Alongside their interest in smaller groupings, Australia and South Korea are also expected to recalibrate their engagement with ASEAN. On the heels of the ASEAN-Australia Comprehensive Strategic Partnership established in 2021, Labor has announced several initiatives focused on Southeast Asia, including an extra A$470 million in aid and development assistance and the appointment of an ASEAN Special Envoy. Meanwhile, the new South Korean government has indicated a potential modification of its predecessor’s New Southern Policy to include “a strengthened strategy aspect,” perhaps beefing up its niche in defense industry cooperation with selected Southeast Asian partners.
Australia and South Korea can still influence the shape of the region’s minilateral and multilateral groupings. Australia has been at pains to emphasize the Quad’s positive contributions to regional public goods rather than just being a platform for containing China, and South Korea’s engagement on specific Quad initiatives will reinforce the grouping’s openness. Australia and South Korea’s deepening defense cooperation with Southeast Asia, particularly in capacity building, similarly highlights the important value that middle powers can bring as equal partners with Southeast Asia beyond a China-U.S. binary.
Renewal of global activism?
Australia and South Korea will also have a chance to renew their global diplomatic activism in light of challenges such as climate change, pandemic recovery, and emerging technologies. From the United Nations to major international treaties, persistent effort and coalition building have been widely associated with the behavioral expectations of what it means to be a middle power. The invitations for Australia and South Korea to participate in the 2021 G-7 Summit and 2022 NATO Summit certainly reflect the expectations regarding middle-power contributions to global agendas.
Against this backdrop, Yoon has called South Korea a “global pivotal state” in an updated interpretation of former President Lee Myung-bak’s “global Korea” concept. This suggests that South Korea will engage in a concerted attempt to raise its international profile, which could also involve Seoul’s bid for a non-permanent seat on the U.N. Security Council for 2024–25, as well as hosting a future meeting of Biden’s Summit for Democracy.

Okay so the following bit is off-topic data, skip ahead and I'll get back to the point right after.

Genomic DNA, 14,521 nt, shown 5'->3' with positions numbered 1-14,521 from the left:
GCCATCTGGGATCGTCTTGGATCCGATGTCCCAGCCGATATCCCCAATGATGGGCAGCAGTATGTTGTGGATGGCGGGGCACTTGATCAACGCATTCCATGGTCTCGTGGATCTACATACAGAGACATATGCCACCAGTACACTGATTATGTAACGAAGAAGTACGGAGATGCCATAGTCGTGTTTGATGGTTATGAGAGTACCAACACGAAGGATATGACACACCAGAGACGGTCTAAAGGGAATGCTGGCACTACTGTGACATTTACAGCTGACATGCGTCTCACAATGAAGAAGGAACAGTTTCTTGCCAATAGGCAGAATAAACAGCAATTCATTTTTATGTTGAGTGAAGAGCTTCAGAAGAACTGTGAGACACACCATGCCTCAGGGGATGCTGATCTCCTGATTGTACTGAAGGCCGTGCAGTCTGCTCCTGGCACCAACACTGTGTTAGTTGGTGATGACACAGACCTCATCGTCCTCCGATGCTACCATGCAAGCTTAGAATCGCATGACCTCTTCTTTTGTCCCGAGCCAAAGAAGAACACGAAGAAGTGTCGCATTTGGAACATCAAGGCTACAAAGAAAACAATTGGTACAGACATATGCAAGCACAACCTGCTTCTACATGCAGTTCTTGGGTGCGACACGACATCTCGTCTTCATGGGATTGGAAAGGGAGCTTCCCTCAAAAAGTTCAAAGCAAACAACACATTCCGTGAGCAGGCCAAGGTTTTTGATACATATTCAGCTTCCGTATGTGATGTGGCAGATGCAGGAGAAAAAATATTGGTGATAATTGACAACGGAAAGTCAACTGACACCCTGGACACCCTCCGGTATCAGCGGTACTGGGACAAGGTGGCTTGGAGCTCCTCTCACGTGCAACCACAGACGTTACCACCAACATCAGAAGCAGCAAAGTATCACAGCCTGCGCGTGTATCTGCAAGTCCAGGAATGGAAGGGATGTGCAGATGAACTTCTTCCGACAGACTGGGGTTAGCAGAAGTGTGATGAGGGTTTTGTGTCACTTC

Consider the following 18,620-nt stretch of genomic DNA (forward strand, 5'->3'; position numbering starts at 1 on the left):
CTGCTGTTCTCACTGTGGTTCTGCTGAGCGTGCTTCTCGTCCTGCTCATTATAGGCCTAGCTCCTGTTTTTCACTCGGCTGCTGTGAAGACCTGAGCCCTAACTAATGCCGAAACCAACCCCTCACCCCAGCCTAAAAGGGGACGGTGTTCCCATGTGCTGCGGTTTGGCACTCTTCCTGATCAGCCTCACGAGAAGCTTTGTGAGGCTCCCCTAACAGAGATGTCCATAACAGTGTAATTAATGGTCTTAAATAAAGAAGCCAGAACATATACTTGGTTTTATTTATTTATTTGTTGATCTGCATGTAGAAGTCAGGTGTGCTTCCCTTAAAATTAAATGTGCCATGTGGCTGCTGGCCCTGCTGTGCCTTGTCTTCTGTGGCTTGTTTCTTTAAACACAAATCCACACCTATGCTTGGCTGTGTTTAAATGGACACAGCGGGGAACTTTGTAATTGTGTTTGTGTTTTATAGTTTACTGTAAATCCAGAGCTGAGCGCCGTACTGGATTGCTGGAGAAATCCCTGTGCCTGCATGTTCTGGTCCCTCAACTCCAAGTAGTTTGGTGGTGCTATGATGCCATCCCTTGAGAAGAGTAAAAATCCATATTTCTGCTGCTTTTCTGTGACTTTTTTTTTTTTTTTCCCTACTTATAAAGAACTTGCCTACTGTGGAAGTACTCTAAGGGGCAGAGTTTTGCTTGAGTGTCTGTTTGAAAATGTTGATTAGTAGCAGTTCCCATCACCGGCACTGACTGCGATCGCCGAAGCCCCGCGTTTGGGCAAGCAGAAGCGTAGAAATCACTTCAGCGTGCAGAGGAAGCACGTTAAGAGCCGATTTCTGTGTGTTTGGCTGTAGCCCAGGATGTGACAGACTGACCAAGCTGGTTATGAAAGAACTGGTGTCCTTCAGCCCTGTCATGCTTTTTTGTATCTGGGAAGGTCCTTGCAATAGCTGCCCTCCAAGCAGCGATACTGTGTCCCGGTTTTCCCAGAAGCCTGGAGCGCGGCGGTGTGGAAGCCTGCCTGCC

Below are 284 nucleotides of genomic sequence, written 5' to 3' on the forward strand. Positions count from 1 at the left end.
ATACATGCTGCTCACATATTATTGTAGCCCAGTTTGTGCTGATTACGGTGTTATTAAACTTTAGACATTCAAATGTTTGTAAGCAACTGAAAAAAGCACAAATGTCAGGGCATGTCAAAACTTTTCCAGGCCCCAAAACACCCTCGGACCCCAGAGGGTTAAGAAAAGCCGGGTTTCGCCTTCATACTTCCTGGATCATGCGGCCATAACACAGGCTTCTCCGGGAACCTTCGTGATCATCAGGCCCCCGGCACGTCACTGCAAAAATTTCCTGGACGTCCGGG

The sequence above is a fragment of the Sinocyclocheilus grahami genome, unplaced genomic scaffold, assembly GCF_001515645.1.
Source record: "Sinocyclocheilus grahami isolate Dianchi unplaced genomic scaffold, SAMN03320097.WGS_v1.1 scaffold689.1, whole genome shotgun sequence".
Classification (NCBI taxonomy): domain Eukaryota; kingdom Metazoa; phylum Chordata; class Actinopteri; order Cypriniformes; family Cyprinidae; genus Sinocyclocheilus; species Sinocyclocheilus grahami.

While Australia has steadily narrowed its global vision and ambitions to its immediate region, the new government’s focus on climate change will be an opportunity to renew a global level of engagement. After all, current Foreign Minister Penny Wong and others were actively involved in the Copenhagen climate talks over a decade ago under the previous Kevin Rudd government. Moreover, Australia’s enormous potential in areas like hydrogen, solar, and wind can be aligned with South Korea’s strong expertise in nuclear energy to speed up the world’s energy transition to a zero-emissions future.
Australia and South Korea certainly share many similarities in their foreign policy outlooks and approaches. Their new governments, nevertheless, will have to overcome several challenges in efforts to reset their middle-power ambitions.
Chinese pressure on the Yoon administration will inevitably be a careful consideration as it gradually enmeshes itself in U.S.-led regional initiatives. Provocations from Pyongyang may also draw Seoul’s attention away from the broader Indo-Pacific and back to the Korean Peninsula, while domestic sentiments in South Korea may complicate the government’s efforts to repair ties with Japan.
Likewise, Australia’s policy frameworks and the strong bipartisanship around them will make it harder to suddenly overturn existing trends. With the Quad and AUKUS having absorbed much of Australia’s limited policy bandwidth, for example, Labor’s promise to invest more in Southeast Asia and the South Pacific will require delicate adjustments to an already overstretched public service. Ambitious global diplomacy on climate change will also need sustained high-level commitment but the past decade of domestic political feuds over climate policy does not bode well for Australian leadership on this issue.
Such gaps between ambition and reality will not be easy to navigate, but both middle powers under their new leaderships should effectively leverage the rapidly shifting geopolitical dynamics to make a positive contribution toward regional and global stability. There remains a need for middle powers to consider fresh policy ideas and undertake concerted advocacy if, in the words of former Australian foreign minister and leading advocate of the middle power concept Gareth Evans, “the world around them is to be safer, saner, more just and more prosperous.”